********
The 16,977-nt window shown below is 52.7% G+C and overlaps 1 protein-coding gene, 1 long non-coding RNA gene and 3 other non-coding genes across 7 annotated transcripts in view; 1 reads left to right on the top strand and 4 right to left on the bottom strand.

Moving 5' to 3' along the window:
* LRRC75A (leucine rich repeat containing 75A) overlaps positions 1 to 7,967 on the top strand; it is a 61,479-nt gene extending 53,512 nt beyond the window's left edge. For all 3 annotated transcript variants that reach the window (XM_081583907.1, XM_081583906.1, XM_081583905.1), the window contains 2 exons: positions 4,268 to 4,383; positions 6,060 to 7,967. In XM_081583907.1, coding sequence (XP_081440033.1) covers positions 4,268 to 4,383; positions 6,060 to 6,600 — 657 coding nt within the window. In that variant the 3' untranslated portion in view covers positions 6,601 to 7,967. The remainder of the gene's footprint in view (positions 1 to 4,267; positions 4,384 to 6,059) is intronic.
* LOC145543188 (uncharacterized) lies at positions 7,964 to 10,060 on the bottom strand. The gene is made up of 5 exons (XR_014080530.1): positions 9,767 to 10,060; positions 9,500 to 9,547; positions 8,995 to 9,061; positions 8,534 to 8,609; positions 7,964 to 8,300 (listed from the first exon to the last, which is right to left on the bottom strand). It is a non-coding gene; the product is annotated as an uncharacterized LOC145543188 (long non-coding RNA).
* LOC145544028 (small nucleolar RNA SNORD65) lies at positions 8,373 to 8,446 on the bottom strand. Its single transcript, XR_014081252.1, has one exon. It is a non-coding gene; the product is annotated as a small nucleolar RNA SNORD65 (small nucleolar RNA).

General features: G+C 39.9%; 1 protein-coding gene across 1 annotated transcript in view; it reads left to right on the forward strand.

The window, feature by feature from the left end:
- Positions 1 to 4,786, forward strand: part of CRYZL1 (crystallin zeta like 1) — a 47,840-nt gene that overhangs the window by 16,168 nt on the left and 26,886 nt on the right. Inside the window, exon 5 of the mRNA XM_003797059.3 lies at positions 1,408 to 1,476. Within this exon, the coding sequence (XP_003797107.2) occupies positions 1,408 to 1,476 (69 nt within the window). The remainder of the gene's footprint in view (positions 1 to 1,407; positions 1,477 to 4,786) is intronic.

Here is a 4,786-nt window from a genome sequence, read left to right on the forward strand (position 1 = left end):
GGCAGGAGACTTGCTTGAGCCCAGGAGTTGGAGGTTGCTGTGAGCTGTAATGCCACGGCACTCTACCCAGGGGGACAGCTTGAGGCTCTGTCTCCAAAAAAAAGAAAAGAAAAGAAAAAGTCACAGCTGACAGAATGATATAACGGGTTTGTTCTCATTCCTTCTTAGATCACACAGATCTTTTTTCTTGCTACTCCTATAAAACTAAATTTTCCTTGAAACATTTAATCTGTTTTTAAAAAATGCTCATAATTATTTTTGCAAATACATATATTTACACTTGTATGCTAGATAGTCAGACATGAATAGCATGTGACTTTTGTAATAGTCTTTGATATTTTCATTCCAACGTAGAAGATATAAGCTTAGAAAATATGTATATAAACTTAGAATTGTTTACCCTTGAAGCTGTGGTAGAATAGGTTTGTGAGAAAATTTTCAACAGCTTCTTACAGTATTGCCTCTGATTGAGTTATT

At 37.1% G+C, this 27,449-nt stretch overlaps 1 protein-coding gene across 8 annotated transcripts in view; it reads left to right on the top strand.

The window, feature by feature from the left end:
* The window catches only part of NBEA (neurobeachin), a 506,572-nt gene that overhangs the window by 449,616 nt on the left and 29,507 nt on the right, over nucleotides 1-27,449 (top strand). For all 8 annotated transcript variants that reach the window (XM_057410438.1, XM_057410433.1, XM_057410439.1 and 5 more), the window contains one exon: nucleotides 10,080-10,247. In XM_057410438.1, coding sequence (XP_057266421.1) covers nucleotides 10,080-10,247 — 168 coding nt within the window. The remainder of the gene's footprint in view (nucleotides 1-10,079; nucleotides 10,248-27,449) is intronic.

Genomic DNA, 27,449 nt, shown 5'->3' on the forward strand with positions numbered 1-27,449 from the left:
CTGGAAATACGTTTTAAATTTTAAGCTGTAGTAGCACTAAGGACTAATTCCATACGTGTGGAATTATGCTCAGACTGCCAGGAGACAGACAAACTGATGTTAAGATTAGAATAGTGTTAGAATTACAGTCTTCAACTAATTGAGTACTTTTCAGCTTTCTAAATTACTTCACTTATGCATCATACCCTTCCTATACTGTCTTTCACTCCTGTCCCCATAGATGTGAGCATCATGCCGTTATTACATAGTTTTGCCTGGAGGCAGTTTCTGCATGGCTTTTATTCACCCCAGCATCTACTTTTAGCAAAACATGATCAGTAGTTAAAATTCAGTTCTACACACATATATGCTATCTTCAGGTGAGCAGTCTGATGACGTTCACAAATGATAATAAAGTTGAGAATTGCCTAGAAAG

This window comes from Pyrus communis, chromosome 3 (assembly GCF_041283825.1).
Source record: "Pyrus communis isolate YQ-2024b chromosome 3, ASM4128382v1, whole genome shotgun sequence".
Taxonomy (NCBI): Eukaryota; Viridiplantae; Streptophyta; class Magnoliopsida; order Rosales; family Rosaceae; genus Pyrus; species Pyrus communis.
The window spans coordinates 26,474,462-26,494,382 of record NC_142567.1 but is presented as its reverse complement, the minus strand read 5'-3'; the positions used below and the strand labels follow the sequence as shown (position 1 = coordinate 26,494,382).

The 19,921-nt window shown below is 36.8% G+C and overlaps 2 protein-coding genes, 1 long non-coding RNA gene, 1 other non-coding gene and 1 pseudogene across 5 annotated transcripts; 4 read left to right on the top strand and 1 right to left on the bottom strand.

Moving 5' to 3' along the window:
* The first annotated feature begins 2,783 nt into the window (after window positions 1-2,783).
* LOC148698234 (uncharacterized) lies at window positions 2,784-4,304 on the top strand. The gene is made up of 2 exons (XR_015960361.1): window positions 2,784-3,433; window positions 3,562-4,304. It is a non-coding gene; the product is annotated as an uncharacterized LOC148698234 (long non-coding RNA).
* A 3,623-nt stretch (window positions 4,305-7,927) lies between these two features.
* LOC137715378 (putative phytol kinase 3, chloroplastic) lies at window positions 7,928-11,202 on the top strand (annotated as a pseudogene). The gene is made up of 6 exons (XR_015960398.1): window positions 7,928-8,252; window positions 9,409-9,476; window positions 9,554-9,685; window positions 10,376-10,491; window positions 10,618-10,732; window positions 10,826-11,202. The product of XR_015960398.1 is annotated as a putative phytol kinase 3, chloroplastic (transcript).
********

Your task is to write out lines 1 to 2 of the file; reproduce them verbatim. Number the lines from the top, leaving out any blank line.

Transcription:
The 16,977-nt window shown below is 52.7% G+C and overlaps 1 protein-coding gene, 1 long non-coding RNA gene and 3 other non-coding genes across 7 annotated transcripts in view; 1 reads left to right on the top strand and 4 right to left on the bottom strand.

Moving 5' to 3' along the window: